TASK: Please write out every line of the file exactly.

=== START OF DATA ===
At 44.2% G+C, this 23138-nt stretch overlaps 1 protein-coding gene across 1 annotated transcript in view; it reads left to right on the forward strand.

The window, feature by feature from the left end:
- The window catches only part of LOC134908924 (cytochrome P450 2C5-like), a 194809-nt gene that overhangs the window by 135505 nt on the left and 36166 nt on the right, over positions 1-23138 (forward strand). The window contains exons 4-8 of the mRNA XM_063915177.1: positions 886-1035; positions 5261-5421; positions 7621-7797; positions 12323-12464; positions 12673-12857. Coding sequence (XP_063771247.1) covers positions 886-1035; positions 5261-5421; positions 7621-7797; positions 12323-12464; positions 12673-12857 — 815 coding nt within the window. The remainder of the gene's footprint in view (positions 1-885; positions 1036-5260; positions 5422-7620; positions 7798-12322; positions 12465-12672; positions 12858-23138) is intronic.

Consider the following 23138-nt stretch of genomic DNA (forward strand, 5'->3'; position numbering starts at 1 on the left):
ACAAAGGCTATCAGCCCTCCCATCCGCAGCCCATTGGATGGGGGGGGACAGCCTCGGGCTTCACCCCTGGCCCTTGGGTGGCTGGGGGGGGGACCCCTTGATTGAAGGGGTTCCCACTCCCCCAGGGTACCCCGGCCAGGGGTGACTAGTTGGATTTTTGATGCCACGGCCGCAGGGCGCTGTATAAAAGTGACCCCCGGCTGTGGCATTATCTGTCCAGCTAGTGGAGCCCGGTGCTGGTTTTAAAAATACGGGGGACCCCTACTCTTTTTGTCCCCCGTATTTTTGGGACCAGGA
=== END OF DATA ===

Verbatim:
At 44.2% G+C, this 23138-nt stretch overlaps 1 protein-coding gene across 1 annotated transcript in view; it reads left to right on the forward strand.

The window, feature by feature from the left end:
- The window catches only part of LOC134908924 (cytochrome P450 2C5-like), a 194809-nt gene that overhangs the window by 135505 nt on the left and 36166 nt on the right, over positions 1-23138 (forward strand). The window contains exons 4-8 of the mRNA XM_063915177.1: positions 886-1035; positions 5261-5421; positions 7621-7797; positions 12323-12464; positions 12673-12857. Coding sequence (XP_063771247.1) covers positions 886-1035; positions 5261-5421; positions 7621-7797; positions 12323-12464; positions 12673-12857 — 815 coding nt within the window. The remainder of the gene's footprint in view (positions 1-885; positions 1036-5260; positions 5422-7620; positions 7798-12322; positions 12465-12672; positions 12858-23138) is intronic.

Consider the following 23138-nt stretch of genomic DNA (forward strand, 5'->3'; position numbering starts at 1 on the left):
ACAAAGGCTATCAGCCCTCCCATCCGCAGCCCATTGGATGGGGGGGGACAGCCTCGGGCTTCACCCCTGGCCCTTGGGTGGCTGGGGGGGGGACCCCTTGATTGAAGGGGTTCCCACTCCCCCAGGGTACCCCGGCCAGGGGTGACTAGTTGGATTTTTGATGCCACGGCCGCAGGGCGCTGTATAAAAGTGACCCCCGGCTGTGGCATTATCTGTCCAGCTAGTGGAGCCCGGTGCTGGTTTTAAAAATACGGGGGACCCCTACTCTTTTTGTCCCCCGTATTTTTGGGACCAGGA